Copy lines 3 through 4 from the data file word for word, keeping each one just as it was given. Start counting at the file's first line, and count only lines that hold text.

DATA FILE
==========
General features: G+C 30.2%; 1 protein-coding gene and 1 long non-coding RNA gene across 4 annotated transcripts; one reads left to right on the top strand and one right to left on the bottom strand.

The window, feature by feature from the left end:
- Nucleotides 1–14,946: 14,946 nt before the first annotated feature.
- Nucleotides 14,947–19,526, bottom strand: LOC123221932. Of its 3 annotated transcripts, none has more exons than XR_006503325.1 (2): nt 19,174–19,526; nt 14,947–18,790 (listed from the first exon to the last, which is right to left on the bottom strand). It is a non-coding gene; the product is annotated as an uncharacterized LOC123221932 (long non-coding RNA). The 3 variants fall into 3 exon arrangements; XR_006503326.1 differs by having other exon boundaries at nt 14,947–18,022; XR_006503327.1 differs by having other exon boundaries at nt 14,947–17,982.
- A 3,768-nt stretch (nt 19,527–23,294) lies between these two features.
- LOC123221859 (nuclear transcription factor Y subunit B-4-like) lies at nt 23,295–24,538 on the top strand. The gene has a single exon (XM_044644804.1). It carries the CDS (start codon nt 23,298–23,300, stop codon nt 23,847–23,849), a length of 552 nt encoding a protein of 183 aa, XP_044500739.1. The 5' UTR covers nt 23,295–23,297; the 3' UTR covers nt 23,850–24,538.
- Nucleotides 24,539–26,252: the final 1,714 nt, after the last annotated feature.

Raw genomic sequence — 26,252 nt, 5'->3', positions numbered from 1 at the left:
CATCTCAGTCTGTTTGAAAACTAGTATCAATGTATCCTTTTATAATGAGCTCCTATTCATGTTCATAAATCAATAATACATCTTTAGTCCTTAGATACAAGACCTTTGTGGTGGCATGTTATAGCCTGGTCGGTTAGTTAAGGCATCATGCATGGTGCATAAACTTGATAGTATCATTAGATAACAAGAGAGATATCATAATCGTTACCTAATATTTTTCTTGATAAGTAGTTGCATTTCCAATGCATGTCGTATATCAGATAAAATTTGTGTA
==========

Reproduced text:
- Nucleotides 1–14,946: 14,946 nt before the first annotated feature.
- Nucleotides 14,947–19,526, bottom strand: LOC123221932. Of its 3 annotated transcripts, none has more exons than XR_006503325.1 (2): nt 19,174–19,526; nt 14,947–18,790 (listed from the first exon to the last, which is right to left on the bottom strand). It is a non-coding gene; the product is annotated as an uncharacterized LOC123221932 (long non-coding RNA). The 3 variants fall into 3 exon arrangements; XR_006503326.1 differs by having other exon boundaries at nt 14,947–18,022; XR_006503327.1 differs by having other exon boundaries at nt 14,947–17,982.